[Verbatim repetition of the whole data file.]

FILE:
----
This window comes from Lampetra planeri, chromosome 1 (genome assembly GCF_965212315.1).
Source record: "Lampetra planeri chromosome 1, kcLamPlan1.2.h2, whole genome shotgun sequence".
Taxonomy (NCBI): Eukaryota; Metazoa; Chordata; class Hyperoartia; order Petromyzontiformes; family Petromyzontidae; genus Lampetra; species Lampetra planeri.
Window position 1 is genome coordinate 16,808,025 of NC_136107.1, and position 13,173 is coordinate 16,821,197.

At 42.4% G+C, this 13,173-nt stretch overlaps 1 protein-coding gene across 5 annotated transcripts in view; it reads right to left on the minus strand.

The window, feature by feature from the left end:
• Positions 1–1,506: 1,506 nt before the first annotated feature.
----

This window comes from Lampetra planeri, chromosome 1 (genome assembly GCF_965212315.1).
Source record: "Lampetra planeri chromosome 1, kcLamPlan1.2.h2, whole genome shotgun sequence".
Taxonomy (NCBI): Eukaryota; Metazoa; Chordata; class Hyperoartia; order Petromyzontiformes; family Petromyzontidae; genus Lampetra; species Lampetra planeri.
Window position 1 is genome coordinate 16,808,025 of NC_136107.1, and position 13,173 is coordinate 16,821,197.

At 42.4% G+C, this 13,173-nt stretch overlaps 1 protein-coding gene across 5 annotated transcripts in view; it reads right to left on the minus strand.

The window, feature by feature from the left end:
• Positions 1–1,506: 1,506 nt before the first annotated feature.